15). It is no accident that E.L. Doctorow’s chose the title Ragtime for his novel that pivots on the modernizing shock of the new. The traditional American world is represented by father, orthodox Europe by Jewish Tateh before his conversion; the “liberated” modern and popular world is consummated in the marriage of Tateh, the film tycoon, and mother, who in that encounter discovers her own sleeping beauty. And all of these conversions are energized by the musical color line. See my "The Musical World of Doctorow`s Ragtime," American Quarterly Vol. 43, No. 4 (December 1991), 579-601. Cf also my ”Some Contradictions in the Americanization-of-Germany Debate,” in Elliott Shore and Frank Trommler, ed. Being Present in the Other Culture. New York: Berghahn Books 2001

16). See my "Anthropology, Modernism, and Jazz" in: Harold Bloom (Hg.). Ralph Ellison. (New York: Chelsea House, 1986), 145-172 for a fuller statement.

17). “The Charlie Christian Story,” Shadow and Act. New York: New American Library 1966, 229. More about the jazz aesthetic in Albert Murray and John Callahan, eds. Trading Twelves: The Selected Letters of Ralph Ellison and Albert Murray. (New York: Modern Library 2000). Reviewed by Darryl Pinckney “Riffs,” New York Review of Books, (January 11, 2001) p. 19-23.

18). « The Negro on the Spiral or A Method of Negro Music » in Nancy Cunard, ed. Negro--An Anthology. (1933) New York : Frederick Ungar 1970.

19). The ideal of spontaneous composition was formulated by the Futurist spokesman Marinetti as a central goal for the renewal of the arts as early as 1912 in his Teoria e invenzione futurista. It sounds surprisingly similar to the Bill Evans quote (footnote 18), even in the choice of the brain-hand analogy: "The creative spirit liberates itself suddenly from the weight of all obstacles and becomes, somehow, prey of a strange spontaneity in conception and execution. The hand that writes seems to detach itself from the body, extend itself freely and stays far away from the brain. Then, the head also begins to detach itself from the body and becomes light, looking from above onto the unexpected sentences that flow from the pen." Quoted in Guenter Berghaus, "Futurism, Dada, and Surrealism: Some Cross-Fertilisations Among the Historical Avantgardes." in Berghaus ed. International Futurism in Arts and Literature. Berlin, New York, Walter de Gruyter 2000, 297. Gerald L. Bruns defines improvisation aptly: "It is deliberate but undeliberated." Inventions: Writing, Textuality and Understanding in Literary History. New Haven: Yale Univ. Press 1982, 145.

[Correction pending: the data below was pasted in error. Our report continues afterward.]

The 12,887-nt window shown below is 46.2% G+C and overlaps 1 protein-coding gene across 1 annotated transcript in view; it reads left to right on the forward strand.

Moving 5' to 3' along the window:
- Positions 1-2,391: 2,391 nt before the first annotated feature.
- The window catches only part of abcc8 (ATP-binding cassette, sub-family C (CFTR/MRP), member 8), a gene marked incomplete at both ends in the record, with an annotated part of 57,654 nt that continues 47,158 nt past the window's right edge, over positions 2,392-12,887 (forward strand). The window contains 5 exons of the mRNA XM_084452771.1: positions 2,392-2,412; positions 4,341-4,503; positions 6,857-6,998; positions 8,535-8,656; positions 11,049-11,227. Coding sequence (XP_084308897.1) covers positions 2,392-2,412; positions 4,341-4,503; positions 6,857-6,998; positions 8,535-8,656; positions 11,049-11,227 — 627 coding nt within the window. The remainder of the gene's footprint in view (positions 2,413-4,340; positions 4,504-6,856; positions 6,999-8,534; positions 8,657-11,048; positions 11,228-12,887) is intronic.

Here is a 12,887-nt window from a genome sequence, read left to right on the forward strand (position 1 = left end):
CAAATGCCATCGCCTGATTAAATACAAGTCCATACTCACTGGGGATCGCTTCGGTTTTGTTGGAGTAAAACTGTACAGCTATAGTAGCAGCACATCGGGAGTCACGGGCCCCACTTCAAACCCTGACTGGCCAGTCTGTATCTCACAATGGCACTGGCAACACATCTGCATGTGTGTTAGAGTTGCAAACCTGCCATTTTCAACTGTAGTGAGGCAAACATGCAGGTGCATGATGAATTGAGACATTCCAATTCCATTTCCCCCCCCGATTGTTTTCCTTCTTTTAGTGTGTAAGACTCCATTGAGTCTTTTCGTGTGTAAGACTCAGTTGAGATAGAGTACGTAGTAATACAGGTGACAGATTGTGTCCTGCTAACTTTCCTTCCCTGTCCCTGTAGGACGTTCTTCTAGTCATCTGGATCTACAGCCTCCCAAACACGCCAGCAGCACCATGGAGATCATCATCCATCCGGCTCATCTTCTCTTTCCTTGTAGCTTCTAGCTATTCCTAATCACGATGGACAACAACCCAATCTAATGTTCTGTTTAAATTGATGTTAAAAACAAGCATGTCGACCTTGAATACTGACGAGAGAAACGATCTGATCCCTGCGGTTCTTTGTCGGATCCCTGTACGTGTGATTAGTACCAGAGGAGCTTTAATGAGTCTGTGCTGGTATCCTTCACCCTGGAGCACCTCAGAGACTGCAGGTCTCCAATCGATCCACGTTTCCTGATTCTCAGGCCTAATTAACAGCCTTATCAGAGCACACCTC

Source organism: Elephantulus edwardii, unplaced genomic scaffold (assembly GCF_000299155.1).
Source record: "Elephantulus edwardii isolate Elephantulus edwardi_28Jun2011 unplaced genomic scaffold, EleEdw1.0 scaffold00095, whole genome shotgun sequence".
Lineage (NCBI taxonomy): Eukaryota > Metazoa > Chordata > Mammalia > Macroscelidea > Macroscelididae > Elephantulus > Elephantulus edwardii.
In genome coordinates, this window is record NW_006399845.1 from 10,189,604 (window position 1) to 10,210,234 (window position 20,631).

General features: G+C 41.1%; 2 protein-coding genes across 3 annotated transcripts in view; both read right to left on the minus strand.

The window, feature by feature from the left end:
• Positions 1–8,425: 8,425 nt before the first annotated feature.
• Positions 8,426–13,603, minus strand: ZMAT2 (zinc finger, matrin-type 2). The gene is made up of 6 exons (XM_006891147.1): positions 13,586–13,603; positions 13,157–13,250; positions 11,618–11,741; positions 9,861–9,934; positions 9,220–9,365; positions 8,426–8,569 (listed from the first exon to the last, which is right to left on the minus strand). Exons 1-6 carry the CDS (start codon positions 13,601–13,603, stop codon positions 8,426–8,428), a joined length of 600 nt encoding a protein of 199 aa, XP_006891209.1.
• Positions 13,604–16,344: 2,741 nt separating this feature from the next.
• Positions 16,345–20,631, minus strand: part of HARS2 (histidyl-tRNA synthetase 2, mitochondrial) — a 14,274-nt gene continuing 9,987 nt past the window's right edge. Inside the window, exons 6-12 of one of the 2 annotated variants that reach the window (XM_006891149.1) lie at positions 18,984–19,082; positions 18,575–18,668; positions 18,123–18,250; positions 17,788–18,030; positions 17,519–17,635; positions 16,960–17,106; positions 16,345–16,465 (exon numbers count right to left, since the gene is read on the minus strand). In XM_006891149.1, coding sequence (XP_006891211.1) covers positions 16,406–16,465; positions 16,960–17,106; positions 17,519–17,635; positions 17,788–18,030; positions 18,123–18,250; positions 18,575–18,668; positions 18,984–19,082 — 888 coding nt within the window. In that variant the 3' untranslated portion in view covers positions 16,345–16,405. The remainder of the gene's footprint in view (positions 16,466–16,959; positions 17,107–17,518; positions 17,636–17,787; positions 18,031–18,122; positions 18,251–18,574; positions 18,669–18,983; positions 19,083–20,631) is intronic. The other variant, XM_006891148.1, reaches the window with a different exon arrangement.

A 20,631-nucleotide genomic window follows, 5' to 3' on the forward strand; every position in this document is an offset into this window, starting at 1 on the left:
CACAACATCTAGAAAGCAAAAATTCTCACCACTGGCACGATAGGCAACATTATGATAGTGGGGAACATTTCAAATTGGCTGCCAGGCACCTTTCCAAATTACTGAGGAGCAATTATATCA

20). Literary modernism emphasised rhythm as the central structuring force in poetry. Ezra Pound and the Vorticists considered dance rhythms the most genuine creative energy. Cf. Hubertus Gaessner. « Der Vortex – Intensität als Entschleunigung. « Karin Orchard, ed. Vortizismus – Die erste Avantgarde in England 1914-18. Berlin and Hannover. Ars Nicolai 1996.

21). This remarkable session is described by Ashley Kahn. A Kind of Blue : the Making of the Miles Davis Masterpiece. London : Granta 2001.

22). Stanley Crouch. "Blues to be Constitutional..." in: O'Meally, ed. The Jazz Cadence of American Culture, 154-165.

23). Benny Golson and Jim Merod. « Forward Motion. » in : O'Meally, ed. The Jazz Cadence of American Culture, 32-61.

24). The locus classicus of such discomfort caught in the logic of a binary killer opposition is Frantz Fanon's Black Skins, White Masks. (London: Weidenfeld 1968) where on page 124 he summarizes the primitive ascription of the imperial gaze: "Eyah! The tom-tom chatters out the cosmic message. Only the Negro has the capacity to convey it, to decipher its meaning, its import...Black Magic primitive mentality, animism, animal eroticism, it all floods over me...Yes, we are – we Negroes – backward, simple, free in our behavior."

25). Berndt Ostendorf. "Rhythm, Riots and Revolution: Political Paranoia, Cultural Fundamentalism and African American Music." In Ragnhild Fiebig-von Hase and Ursual Lehmkuhl, eds. Enemy Images in American History. (New York, Berghan Books 1998), 159-182.

26). Manuela Thurner, « Girls, Girls, Girls –The American Girl inherits Old Europe through Dance », Girlkultur and Kulturfeminismus. Gender and Americanism in Weimar Germany 1918-1933. Ph.D. Diss. Yale Univ. Dec. 1999. Thurner shows convincingly how « gendered » the jazz reception was in Germany. A conservative critic introduced his guide to a happy marriage with the words : « Marriage is no jazz », 184.

27). Heinrich Baumgartner. 'Jazz' in den zwanziger Jahren in Zürich. (Zürich : Hug & Co 1989), 36.

28). Paul Stefan "Jazz " , Musikblätter des Anbruch 7.4 (April 1925)1.

29) James Snead submits the explanation that Stravinsky's Petrushka and Sacre du printemps "resemble black musical forms not just in their relentless "foregrounding" of rhythmic elements and their use of the "cut" but also in being primarly designed for use in conjunction with dancers." "Repetition as a figure of Black Culture." In R. O'Meally The Jazz Cadence of American Culture (New York: Columbia 1998.)